Syrian President Defies International Pressure Amounted On Him
The U.N. humanitarian chief Valerie Amos is expected to arrive on Wednesday to Damascus, where she will stay until Friday in a bid to convince the authorities of the restive country to allow humanitarian assistance to the people in the cities the military has been pounding for aver a month.
Her demand to do the same were rebuffed earlier this month, as the troops were engaged in attacking Homs, and now she comes at a time when Bashar al-Assad decided to defy the international pressure that is mounting on his regime and to say that he would continue to fight against terrorists that are supported by the foreign powers.
Assad has been blaming the entire uprising, which has been going on for about a year now, on an international conspiracy against Syria, and pledged to defend the country against the invaders. He even blamed the Arab League, when the country was suspended from the international body, of having fallen under the conspiracy’s spell.
On Tuesday, the British prime minister called the Assad regime “illegitimate and criminal” and advised the president of Syria to “step down now.” Cameron made these allegation in front of a parliamentary committee. Speaking about the possibility to aid the rebels with weapons, he alluded that the decision is a far-reaching one and must be made at an international level.
U.S. Senator, former president hopeful and chief of defense Senate Armed Services Committee John McCain was of the opinion that the only way to make a difference in the situation in the field in Syria is an air strike on the Syrian troops executed by the American air force.
The American president Barack Obama said that though the situation was tough, an attack on Syria would not be the best solution. American diplomacy is making ready a new U.N. resolution on Syria.
On Tuesday, it was said that the American diplomats at the U.N. were consulting the permanent members of the Security Council, China, Russia, France, and the UK, over a resolution that would demand of the president Assad to stop violence and would demand the same of the rebels.
Russia and China have opposed two prior resolutions on Syria, one on October last year and another in February. China has sent an envoy to Damascus to demand him to end violence and resume negotiations. In a sign of growing alarm, Chinese commerce ministry said Beijing demanded all Chinese workers to leave the restive country.
The Commerce minister on Wednesday said that most of the Chinese workers were brought back to China, and that there are only 100 people left to take care of projects, and assets and property. He added that it would wait until the situation in Syria stabilizes.
In a conference on Tuesday, Obama said that the fact that Assad is still doing wrong to his people is a consequence of the incapacity to muster the international community, like it happened in Libya, where an agreement was reached before the operation began.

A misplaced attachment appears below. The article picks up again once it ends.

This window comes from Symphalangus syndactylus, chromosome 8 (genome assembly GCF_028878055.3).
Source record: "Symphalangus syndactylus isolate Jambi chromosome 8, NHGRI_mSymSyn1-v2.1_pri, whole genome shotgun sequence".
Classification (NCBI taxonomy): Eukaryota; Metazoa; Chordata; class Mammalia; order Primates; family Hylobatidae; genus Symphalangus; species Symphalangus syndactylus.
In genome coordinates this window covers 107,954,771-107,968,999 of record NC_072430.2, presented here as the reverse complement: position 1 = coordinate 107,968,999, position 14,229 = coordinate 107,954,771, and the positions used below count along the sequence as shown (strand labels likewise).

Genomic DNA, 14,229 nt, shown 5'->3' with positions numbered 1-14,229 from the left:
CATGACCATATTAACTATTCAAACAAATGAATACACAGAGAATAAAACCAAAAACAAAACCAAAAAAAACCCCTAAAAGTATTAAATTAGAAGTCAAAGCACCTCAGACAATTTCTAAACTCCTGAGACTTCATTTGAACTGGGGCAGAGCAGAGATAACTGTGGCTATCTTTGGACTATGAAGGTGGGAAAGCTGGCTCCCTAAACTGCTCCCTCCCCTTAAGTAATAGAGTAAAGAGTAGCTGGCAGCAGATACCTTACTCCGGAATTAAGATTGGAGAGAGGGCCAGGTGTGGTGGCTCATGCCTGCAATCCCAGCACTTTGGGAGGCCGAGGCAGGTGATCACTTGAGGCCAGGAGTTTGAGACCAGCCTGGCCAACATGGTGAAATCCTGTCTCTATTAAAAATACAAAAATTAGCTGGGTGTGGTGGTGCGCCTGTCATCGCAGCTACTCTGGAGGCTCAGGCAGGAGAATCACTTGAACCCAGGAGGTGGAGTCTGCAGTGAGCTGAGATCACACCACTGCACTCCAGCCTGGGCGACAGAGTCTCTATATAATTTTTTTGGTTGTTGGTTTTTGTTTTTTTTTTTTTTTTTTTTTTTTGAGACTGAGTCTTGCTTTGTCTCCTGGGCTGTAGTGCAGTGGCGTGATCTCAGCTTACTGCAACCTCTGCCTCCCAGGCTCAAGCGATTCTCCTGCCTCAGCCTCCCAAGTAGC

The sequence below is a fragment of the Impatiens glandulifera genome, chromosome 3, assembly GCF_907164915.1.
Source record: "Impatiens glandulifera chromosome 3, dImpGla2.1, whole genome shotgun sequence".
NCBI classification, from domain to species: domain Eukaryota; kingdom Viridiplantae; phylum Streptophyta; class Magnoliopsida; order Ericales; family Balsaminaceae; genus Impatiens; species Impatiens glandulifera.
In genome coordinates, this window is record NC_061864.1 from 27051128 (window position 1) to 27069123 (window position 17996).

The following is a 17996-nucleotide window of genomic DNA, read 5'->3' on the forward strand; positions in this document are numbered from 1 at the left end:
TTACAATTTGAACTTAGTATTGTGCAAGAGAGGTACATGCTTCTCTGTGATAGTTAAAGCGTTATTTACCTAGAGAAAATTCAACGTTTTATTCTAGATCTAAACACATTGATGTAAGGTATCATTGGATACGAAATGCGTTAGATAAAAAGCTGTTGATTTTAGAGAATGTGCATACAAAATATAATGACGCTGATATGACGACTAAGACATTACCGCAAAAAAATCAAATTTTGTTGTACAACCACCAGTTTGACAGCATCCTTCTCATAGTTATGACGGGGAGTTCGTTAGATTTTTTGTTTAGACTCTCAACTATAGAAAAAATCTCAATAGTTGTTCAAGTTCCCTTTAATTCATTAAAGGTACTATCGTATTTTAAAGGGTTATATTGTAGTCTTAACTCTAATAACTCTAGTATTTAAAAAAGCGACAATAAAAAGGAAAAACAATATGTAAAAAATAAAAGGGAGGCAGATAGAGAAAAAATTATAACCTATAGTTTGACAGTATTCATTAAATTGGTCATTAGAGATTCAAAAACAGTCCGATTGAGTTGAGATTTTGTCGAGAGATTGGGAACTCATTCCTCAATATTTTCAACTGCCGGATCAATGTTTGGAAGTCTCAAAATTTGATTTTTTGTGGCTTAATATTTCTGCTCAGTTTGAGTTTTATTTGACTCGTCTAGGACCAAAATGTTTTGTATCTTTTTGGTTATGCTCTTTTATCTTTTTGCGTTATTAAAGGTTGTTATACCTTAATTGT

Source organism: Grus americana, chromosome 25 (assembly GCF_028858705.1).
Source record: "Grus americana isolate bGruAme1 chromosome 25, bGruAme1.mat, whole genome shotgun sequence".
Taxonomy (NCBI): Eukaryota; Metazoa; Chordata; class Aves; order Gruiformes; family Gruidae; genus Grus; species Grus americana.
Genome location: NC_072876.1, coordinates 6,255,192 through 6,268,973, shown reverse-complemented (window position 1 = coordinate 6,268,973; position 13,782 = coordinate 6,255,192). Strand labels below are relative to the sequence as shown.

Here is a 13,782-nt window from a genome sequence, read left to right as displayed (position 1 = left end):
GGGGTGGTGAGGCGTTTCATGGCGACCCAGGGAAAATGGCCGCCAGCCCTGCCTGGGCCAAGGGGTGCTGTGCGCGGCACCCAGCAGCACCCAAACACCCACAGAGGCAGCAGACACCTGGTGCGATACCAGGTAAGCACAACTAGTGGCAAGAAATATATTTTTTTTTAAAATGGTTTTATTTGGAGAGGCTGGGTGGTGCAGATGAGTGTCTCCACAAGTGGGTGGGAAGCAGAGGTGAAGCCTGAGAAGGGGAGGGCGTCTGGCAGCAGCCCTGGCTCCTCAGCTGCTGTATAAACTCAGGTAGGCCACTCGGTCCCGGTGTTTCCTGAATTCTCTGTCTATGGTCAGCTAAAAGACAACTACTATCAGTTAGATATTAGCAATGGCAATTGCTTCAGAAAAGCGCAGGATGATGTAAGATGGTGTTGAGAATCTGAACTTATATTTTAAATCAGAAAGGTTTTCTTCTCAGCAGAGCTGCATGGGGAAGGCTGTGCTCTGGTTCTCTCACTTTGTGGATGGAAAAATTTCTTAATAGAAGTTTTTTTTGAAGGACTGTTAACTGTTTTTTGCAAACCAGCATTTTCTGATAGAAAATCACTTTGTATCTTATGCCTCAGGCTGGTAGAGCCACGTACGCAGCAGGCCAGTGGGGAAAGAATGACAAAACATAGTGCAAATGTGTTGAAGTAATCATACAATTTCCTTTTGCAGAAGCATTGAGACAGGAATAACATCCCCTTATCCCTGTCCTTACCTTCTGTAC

The muster of the international community Obama is speaking about is nothing else than the opposition of Russia, which has declared that it would not make the same mistake that was made in Libya, where the wording of the UN resolution was interpreted to mean that helping the rebels was possible. The UN resolution made it possible for the regime to be toppled, and Russia lost on that occasion a very important business partner.
U.S. commanders in the Middle East told the president that the advanced weapons the Syrian regime bought from Russia could make it difficult for the American air force to impose a no fly zone over the Syrian territory as part of an effort to help the rebels.
Marine General James Mattis, head of the U.S. Central Command, told the defense committee that it would take a significant effort to even create safe havens in Syria, as McCain had suggested.
A week earlier, the U.S. State Secretary Hillary Clinton expressed her conviction that the regime in Damascus would fall, as the people who serve it now will abandon it. She also said that it was clear that the crackdown on the civilians has already amounted to making the regime guilty of war crimes, which means that they would be sooner or later referred to the International Criminal Court.
Hillary Clinton assured that those who are guilty in Syria of crimes against humanity and of war crimes would pay for it. The same assurance was offered by the European Union, which said that it was gathering data about the atrocities committed in Syria and that it could establish an international court as the one for former Yugoslavia.
Turkish prime minister Recep Tayyip Erdogan on Wednesday said that the incumbent president of Syria will not escape punishment, like his father did before him. Erdogan demanded that humanitarian corridors be created so that relief can reach the people in need.
About 7,000 people were reported fleeing to Lebanon to escape the shelling in Homs, and the regime was said to have bombed the routes to prevent that from continuing. The latest reports say that the Syrian military is directing its efforts to the region of Daraa, another hotbed of the Syrian revolution. 7,500 people are estimated killed by the crackdown in about a year, and 70,000 dislocated by the violence.11